I first saw this film when I was about 8 years old on TV in the UK (where it was called "Laupta: The Flying Island"). I absolutely loved it, and was heartbroken when it was repeated a while later and I missed it. I was enchanted by the story and characters, but most of all by the haunting and beautiful music. It would have been the original English dubbed version which I saw - sometimes erroneously referred to as the "Streamline Dub" (the dub was actually by Ghibli themselves and only distributed by Streamline) which is sadly unavailable except as part of a ridiculously expensive laser disc box-set. Unfortunately I feel that the release has been partly spoiled by Disney. The voice acting is OK but the dialogue doesn't have the same raw energy that the "streamline" dub or the original Japanese had, and I think James Van Der Beek sounds too old to play the lead. They have made some pointless alterations, such as changing the main character's name from "Pazu" to "Patzu", and added some dialogue. But worst of all I feel that they have ruined many scenes with intrusive music - the opening scene of the airships for example was originally silent but has been spoiled thanks to Disney's moronic requirement that there be music playing whenever anyone is not speaking, which I find annoying in many Disney films. This film still blows away most recent animated films, and I cannot recommend it highly enough. The plot is simple yet captivating and the film shows a flair which is sadly missing from most modern mass-market, homogenized animation.
I have seen just about all of Miyazaki's films, and they are all beautiful and captivating. But this one rises above the rest. This movie totally impressed me! I fell in love with Pazu and Sheeta, and their sweet, caring friendship. They were what made the movie for me. Of course, the animation is also superb and the music captures the feelings in the film perfectly. But the characters are the shining point in this movie: they are so well developed and full of personality. Now, let me clarify: I'm really talking about the Japanese version of the movie (with English subs). While the English dub is good (mostly), it simply pales in comparison to the original language version. The voices are better, the dialogue, everything. So I suggest seeing (and hearing) the movie the way it originally was.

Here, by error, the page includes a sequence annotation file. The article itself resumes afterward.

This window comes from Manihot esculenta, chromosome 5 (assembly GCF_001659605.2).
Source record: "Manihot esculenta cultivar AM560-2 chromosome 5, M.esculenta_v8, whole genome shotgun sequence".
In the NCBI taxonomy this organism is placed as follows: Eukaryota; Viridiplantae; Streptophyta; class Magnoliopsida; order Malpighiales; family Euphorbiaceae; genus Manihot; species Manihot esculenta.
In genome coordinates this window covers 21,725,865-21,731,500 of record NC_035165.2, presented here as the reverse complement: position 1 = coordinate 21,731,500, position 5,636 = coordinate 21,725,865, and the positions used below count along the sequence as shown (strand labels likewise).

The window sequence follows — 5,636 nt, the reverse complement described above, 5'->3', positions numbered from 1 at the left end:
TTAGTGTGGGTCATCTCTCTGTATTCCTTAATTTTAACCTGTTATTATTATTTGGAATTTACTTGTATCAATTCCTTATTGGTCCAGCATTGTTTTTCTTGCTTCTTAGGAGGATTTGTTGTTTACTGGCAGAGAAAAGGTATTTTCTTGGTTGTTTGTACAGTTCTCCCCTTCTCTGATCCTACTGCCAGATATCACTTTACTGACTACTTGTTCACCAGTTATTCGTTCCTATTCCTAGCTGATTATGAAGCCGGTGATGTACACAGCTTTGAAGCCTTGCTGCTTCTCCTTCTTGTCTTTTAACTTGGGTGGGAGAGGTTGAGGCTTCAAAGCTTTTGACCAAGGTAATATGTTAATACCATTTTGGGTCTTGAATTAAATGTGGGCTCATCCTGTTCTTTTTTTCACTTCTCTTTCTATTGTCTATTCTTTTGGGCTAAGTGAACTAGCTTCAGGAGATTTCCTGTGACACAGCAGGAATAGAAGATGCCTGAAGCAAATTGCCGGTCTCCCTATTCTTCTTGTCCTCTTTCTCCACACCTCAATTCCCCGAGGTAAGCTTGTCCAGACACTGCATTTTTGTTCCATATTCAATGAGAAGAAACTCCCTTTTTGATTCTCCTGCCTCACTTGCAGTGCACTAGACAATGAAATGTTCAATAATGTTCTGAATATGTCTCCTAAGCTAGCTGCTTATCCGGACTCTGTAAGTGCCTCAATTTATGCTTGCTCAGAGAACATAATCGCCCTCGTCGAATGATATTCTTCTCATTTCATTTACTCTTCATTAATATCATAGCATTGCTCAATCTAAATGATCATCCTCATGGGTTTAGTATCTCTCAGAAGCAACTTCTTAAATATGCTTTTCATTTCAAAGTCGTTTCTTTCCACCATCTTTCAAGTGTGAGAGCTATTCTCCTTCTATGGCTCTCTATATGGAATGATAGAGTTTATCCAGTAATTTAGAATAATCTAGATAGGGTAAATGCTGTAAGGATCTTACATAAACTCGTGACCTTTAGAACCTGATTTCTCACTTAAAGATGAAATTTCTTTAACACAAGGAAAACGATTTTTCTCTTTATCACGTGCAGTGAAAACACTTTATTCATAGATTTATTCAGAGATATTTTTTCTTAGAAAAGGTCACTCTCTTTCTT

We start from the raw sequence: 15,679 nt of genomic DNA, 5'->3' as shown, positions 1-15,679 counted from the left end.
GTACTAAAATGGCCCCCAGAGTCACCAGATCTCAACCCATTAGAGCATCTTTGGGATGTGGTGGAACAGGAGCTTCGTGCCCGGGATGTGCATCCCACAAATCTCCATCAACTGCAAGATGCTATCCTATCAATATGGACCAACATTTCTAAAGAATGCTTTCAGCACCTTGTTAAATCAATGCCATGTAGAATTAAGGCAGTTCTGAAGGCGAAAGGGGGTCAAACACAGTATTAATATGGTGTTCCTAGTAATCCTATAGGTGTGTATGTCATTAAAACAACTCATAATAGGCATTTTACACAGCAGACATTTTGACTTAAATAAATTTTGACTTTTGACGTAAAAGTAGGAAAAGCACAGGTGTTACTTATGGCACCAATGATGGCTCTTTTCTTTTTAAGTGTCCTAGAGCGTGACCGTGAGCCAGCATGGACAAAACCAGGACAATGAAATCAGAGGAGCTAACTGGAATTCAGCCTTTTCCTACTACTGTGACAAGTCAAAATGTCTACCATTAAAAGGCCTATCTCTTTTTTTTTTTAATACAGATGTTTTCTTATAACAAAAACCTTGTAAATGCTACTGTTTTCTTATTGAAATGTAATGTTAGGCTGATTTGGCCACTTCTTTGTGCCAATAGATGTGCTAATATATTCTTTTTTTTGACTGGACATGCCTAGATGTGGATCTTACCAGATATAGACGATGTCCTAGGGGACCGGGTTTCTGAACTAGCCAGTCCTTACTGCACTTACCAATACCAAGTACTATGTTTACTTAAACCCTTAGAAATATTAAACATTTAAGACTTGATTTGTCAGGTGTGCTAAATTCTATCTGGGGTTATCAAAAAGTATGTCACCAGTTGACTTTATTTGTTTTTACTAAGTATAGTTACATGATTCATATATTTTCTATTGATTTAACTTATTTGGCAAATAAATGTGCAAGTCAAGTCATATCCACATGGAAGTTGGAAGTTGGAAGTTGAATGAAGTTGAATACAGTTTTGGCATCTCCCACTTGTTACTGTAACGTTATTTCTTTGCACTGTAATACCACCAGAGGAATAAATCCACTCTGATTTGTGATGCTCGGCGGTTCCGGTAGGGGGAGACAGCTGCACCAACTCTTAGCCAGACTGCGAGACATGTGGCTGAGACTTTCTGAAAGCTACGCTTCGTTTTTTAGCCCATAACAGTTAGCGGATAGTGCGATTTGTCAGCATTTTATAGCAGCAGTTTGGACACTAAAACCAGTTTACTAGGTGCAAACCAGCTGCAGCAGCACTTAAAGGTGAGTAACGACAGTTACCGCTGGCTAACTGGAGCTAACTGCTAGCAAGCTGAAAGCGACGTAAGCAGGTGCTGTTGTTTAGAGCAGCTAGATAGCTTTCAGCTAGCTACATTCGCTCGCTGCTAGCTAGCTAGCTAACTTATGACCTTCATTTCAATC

This is one of the best animated family films of all time. Moreover, virtually all of the serious rivals for this title came from the same creative mind of Hiyao Miyazaki and his Studio Ghibli. Specifically, other great films include "My Neighbor Totoro" and "Kikki's Delivery Service." Spirited Away is quite good, but a bit too creepy for typical family fare - better for teenagers and adult. The one thing that sets "Laputa: Castle in the Sky" apart from other films by Miyazaki is that it is far more of a tension-filled adventure ride. Why is this film so good? Because it's a complete package: the animation is very well done, and the story is truly engaging and compelling. Most Japanese anime is imaginative, but decidedly dark or cynical or violent; and the animation itself is often jerky, stylized, and juvenile. None of these problems plague Castle in the Sky. It has imagination to burn, and the characters are well drawn, if slightly exaggerated versions of realistic people. (None of those trench-coat wearing posers) There is plenty of adventure, but not blood and gore. The animation is smooth, detailed, and cinematic ally composed - not a lot of flat shots. The backgrounds are wonderful. The voice acting in the dubbed English version is first rate, particularly the two leads, Pazo (James Van der Beek) and Sheeta (Anna Paquin). The sound engineering is great, too. Use your studio sound, if you've got it. One aspect that I particularly enjoyed is that much of the back story is left unexplained. Laputa was once inhabited, and is now abandoned. Why? We never know. We know as much as we need to know, and then we just have to accept the rest, which is easy to do because the invented world is so fully realized. Indeed, it is fair to say that the world is more fully realized than most of the minor characters, who are for the most part one-dimensional stock characters (e.g., gruff general, silly sidekick, kooky old miner, etc.) Highly recommended for people aged 6 to 60!